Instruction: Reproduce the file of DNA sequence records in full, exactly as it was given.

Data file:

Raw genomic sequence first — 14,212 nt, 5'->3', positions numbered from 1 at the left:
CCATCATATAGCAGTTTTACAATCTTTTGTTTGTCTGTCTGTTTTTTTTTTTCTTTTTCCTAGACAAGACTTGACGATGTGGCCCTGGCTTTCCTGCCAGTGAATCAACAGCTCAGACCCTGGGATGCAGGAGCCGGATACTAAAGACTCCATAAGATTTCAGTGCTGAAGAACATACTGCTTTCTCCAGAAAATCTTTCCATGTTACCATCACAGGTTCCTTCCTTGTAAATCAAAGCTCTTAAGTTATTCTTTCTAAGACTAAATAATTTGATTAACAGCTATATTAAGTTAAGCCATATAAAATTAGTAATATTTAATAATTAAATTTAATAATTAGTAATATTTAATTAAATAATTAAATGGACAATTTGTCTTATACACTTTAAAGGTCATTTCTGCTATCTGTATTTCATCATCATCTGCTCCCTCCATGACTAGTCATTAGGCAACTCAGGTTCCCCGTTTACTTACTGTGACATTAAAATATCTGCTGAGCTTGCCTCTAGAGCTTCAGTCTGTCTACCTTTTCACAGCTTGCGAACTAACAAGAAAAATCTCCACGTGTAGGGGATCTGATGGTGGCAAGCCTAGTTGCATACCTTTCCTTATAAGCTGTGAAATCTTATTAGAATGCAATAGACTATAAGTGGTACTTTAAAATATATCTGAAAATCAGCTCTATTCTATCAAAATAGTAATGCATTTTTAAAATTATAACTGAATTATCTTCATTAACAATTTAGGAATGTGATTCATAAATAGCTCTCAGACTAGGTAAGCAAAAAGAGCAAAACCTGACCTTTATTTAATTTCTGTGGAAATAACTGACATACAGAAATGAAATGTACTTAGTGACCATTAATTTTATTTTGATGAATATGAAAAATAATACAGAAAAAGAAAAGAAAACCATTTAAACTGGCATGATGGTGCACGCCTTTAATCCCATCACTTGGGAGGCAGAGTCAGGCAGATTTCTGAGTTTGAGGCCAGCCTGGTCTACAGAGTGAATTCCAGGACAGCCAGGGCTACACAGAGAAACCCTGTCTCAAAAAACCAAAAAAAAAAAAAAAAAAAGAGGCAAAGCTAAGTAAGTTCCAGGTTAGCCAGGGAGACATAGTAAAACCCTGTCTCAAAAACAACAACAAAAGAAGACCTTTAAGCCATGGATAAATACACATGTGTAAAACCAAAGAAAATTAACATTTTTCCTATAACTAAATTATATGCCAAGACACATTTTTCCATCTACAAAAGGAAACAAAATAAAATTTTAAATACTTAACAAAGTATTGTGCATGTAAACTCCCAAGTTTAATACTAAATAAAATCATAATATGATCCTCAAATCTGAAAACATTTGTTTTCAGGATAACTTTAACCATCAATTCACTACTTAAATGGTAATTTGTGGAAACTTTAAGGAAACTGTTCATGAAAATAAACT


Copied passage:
Raw genomic sequence first — 14,212 nt, 5'->3', positions numbered from 1 at the left:
CCATCATATAGCAGTTTTACAATCTTTTGTTTGTCTGTCTGTTTTTTTTTTTCTTTTTCCTAGACAAGACTTGACGATGTGGCCCTGGCTTTCCTGCCAGTGAATCAACAGCTCAGACCCTGGGATGCAGGAGCCGGATACTAAAGACTCCATAAGATTTCAGTGCTGAAGAACATACTGCTTTCTCCAGAAAATCTTTCCATGTTACCATCACAGGTTCCTTCCTTGTAAATCAAAGCTCTTAAGTTATTCTTTCTAAGACTAAATAATTTGATTAACAGCTATATTAAGTTAAGCCATATAAAATTAGTAATATTTAATAATTAAATTTAATAATTAGTAATATTTAATTAAATAATTAAATGGACAATTTGTCTTATACACTTTAAAGGTCATTTCTGCTATCTGTATTTCATCATCATCTGCTCCCTCCATGACTAGTCATTAGGCAACTCAGGTTCCCCGTTTACTTACTGTGACATTAAAATATCTGCTGAGCTTGCCTCTAGAGCTTCAGTCTGTCTACCTTTTCACAGCTTGCGAACTAACAAGAAAAATCTCCACGTGTAGGGGATCTGATGGTGGCAAGCCTAGTTGCATACCTTTCCTTATAAGCTGTGAAATCTTATTAGAATGCAATAGACTATAAGTGGTACTTTAAAATATATCTGAAAATCAGCTCTATTCTATCAAAATAGTAATGCATTTTTAAAATTATAACTGAATTATCTTCATTAACAATTTAGGAATGTGATTCATAAATAGCTCTCAGACTAGGTAAGCAAAAAGAGCAAAACCTGACCTTTATTTAATTTCTGTGGAAATAACTGACATACAGAAATGAAATGTACTTAGTGACCATTAATTTTATTTTGATGAATATGAAAAATAATACAGAAAAAGAAAAGAAAACCATTTAAACTGGCATGATGGTGCACGCCTTTAATCCCATCACTTGGGAGGCAGAGTCAGGCAGATTTCTGAGTTTGAGGCCAGCCTGGTCTACAGAGTGAATTCCAGGACAGCCAGGGCTACACAGAGAAACCCTGTCTCAAAAAACCAAAAAAAAAAAAAAAAAAAGAGGCAAAGCTAAGTAAGTTCCAGGTTAGCCAGGGAGACATAGTAAAACCCTGTCTCAAAAACAACAACAAAAGAAGACCTTTAAGCCATGGATAAATACACATGTGTAAAACCAAAGAAAATTAACATTTTTCCTATAACTAAATTATATGCCAAGACACATTTTTCCATCTACAAAAGGAAACAAAATAAAATTTTAAATACTTAACAAAGTATTGTGCATGTAAACTCCCAAGTTTAATACTAAATAAAATCATAATATGATCCTCAAATCTGAAAACATTTGTTTTCAGGATAACTTTAACCATCAATTCACTACTTAAATGGTAATTTGTGGAAACTTTAAGGAAACTGTTCATGAAAATAAACT